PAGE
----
Will Quebec ever hold another independence referendum?

Teenage fan club on pandemic, politics and music: "A polarization like in the USA"

Teenage fan club have a new album. Norman Blake and Raymond McGinley on lockdowns, Scottish independence and obscene streaming numbers.

"This virus is a global equalizer": the band members of the Teenage Fanclub Photo: Donald Milne

The bizarre intimacy of Zoom interviews: On a sunny spring day in Glasgow, Norman Blake sits jittery in his car on the banks of the River Clyde. He has just driven his daughter to court, where she will testify as a witness. A few kilometers away, his band colleague Raymond McGinley takes a seat in front of an oak cupboard in his house. A few days ago "Endless Arcade" was released, the new album by their band Teenage Fanclub. It starts with seven minutes of sublime melancholy: The song “Home” tells of waking up in the morning knowing that life is changinghas changed fundamentally. Norman Blake sings about longing for other people.

taz: Why does your new album start with a "home office" ballad?

Norman Blake: After more than a year in lockdown and a drastically reduced range of motion for most people, you could read it that way, yes. I composed the song beforehand, in a difficult phase in my life when I couldn't be at home and I missed a lot about it.

In the chorus of “Endless Arcade” you recommend “Don't be afraid of this life”, another song is called “Everything Falls Apart”. Can music even alleviate people's isolation?

Raymond McGinley: In music, as in any art, we look for something that is relevant to us. Regardless of whether a piece was created shortly before the pandemic or 200 years ago in a field in Sussex, you only establish a connection with it if you can relate something to yourself. We make it pretty easy for people by singing about basic things: emotions, relationships, our existence. If this pandemic has anything good at all, it may be that it unites people in one situation and with an important insight: We are not superheroes, nature still has all of us under control.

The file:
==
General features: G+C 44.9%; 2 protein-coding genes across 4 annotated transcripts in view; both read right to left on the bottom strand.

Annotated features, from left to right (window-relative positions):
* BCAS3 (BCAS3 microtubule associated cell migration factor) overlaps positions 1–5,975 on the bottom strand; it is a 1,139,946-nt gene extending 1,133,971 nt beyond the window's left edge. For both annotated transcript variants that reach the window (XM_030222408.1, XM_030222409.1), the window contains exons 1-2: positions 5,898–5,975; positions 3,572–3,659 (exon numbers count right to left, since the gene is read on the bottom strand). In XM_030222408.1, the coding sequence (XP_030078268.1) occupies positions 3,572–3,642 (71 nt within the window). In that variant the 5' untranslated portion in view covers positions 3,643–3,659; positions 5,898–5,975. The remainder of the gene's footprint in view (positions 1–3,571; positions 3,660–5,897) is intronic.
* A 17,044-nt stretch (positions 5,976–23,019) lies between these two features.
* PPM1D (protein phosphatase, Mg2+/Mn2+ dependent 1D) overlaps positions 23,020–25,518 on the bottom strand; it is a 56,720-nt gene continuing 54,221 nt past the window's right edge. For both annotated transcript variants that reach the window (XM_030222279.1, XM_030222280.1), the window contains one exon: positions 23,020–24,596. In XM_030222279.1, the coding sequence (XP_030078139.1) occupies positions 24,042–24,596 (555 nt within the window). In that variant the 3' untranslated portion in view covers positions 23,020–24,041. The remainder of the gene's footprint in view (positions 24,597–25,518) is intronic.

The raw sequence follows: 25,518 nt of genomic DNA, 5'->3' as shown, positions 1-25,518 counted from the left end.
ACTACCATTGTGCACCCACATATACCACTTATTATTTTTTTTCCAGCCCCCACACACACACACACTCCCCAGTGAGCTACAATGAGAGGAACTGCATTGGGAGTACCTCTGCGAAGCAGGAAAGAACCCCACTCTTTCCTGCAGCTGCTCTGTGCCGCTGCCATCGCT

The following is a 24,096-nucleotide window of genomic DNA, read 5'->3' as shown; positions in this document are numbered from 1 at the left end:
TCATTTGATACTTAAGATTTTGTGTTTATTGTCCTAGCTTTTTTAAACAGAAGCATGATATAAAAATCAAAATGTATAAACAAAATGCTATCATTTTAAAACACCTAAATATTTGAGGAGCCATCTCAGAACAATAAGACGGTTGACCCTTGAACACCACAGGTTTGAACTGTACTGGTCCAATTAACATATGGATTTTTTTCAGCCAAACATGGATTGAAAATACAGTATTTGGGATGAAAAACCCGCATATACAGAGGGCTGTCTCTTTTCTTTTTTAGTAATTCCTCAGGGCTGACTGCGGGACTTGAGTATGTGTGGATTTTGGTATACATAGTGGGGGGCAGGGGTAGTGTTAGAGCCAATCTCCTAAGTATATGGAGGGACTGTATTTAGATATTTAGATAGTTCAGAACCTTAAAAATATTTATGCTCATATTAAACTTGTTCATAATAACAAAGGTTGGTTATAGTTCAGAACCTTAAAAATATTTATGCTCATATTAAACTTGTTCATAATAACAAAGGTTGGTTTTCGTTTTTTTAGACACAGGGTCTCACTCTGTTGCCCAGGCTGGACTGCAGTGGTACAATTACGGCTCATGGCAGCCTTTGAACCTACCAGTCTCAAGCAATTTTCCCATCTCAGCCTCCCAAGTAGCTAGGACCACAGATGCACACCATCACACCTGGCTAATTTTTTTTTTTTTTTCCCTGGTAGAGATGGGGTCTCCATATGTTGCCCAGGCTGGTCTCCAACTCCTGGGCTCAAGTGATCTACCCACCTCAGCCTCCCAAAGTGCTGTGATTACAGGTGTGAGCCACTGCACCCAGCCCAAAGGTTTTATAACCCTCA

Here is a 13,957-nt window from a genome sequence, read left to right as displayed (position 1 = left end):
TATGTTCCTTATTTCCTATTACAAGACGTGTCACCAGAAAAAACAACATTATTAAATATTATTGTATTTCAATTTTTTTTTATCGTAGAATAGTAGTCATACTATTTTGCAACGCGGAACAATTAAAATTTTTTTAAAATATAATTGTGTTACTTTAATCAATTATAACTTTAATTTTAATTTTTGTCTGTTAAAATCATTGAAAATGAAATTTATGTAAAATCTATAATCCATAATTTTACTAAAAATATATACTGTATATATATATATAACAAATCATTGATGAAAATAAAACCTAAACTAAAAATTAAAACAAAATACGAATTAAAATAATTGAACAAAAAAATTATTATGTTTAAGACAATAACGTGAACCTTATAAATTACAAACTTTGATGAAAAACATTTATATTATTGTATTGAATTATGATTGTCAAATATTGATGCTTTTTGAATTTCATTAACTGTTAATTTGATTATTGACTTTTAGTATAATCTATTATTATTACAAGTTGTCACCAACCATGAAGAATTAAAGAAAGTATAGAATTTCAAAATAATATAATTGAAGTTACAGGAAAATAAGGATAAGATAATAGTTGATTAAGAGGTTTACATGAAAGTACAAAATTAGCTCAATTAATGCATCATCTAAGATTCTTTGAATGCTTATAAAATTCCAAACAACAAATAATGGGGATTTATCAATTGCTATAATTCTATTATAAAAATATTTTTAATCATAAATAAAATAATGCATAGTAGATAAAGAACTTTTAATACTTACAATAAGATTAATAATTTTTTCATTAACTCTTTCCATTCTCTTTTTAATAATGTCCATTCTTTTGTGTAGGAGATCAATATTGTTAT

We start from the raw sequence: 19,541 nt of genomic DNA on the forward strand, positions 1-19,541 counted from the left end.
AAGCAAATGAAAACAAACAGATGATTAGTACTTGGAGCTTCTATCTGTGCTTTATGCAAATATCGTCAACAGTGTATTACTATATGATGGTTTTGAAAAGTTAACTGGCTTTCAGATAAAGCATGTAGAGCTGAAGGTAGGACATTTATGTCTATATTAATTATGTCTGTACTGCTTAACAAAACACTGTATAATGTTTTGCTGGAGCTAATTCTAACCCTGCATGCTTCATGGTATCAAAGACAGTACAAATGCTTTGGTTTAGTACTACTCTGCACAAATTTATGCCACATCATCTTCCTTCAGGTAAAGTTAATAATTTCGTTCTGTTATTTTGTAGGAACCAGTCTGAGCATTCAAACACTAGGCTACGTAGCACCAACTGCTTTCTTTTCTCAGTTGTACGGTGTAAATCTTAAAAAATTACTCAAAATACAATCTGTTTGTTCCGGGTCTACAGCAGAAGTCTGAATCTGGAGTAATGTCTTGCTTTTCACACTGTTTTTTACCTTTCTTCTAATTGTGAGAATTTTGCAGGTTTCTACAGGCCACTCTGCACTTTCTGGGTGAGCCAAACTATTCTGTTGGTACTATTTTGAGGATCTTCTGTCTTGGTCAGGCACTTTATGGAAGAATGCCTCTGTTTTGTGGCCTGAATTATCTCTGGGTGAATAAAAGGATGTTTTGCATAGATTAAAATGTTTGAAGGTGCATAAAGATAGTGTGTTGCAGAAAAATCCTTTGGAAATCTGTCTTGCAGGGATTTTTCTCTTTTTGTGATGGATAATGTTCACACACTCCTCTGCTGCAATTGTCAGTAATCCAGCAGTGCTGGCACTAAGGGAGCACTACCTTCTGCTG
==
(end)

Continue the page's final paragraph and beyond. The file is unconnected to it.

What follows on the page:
Blake: I find the interpretative dominance of Covid-19 completely understandable. Was there ever a moment in human history that affected every individual on the planet in the same way? This virus is a global equalizer.

In the video for “Home” you play as a band on chairs in a circle on the stage of an empty theater. Proactive handling of the impossibility of giving concerts?

McGinley: We didn't shoot a pandemic video, we just wanted to make noise together. And we copied the band scene from the British film "O Lucky Man" from 1973 with the setting. Alan Price plays in a contextless room and comments on the film. But of course, there is this global, all-dominating context called Covid.

Time has passed since Kurt Cobain called the Teenage Fan Club “the best band in the world”. But the Glasgow quintet, founded in 1989, still has a lot of fans. They love the straightforwardness with which the Scots ignore grunge, Britpop and other hypes, and appreciate the stoic way with which the "fannies" cultivate their preference for power pop and Americana. And vary. “Endless Arcade” (Pema / Rough Trade), the new album that has just been released, can cope with an exit (with Gerard Love, one of the songwriters quit), deals with a failed marriage and immerses the lyrics in sublime, never too rockist melancholy.

Lindsay Anderson's feature film "O Lucky Man" is a clever criticism of capitalism disguised in a British musical comedy. Are you struggling with the system? Release postponed, tour canceled: how much of the lack of revenue did additional streaming make up for?

McGinley: I just have to think about it very briefly: zero. Payments have probably risen from the usual “almost nothing” to a little more than “almost nothing”. To be able to listen to all music ever released for ten pounds a month, the offer is obscene. For listeners: Inside it might be a bargain - for bands it means that you're happy when albums bring in their costs.

Blake: I remember being played the music of Captain Beefheart to me in the 1980s. After that I tried hard to get hold of his albums. Complicated and expensive. Today I get everything with one click. Except for his masterpiece "Trout Mask Replica".

You used to extol the sublime beauty of Alex Chilton's music at every opportunity.

Blake: I can still hear it every day. But Beefheart's “Clear Spot” has that funky, soulful guitar sound that I love dearly.

Who was more important to you to get to know: Kurt Cobain or Alex Chilton?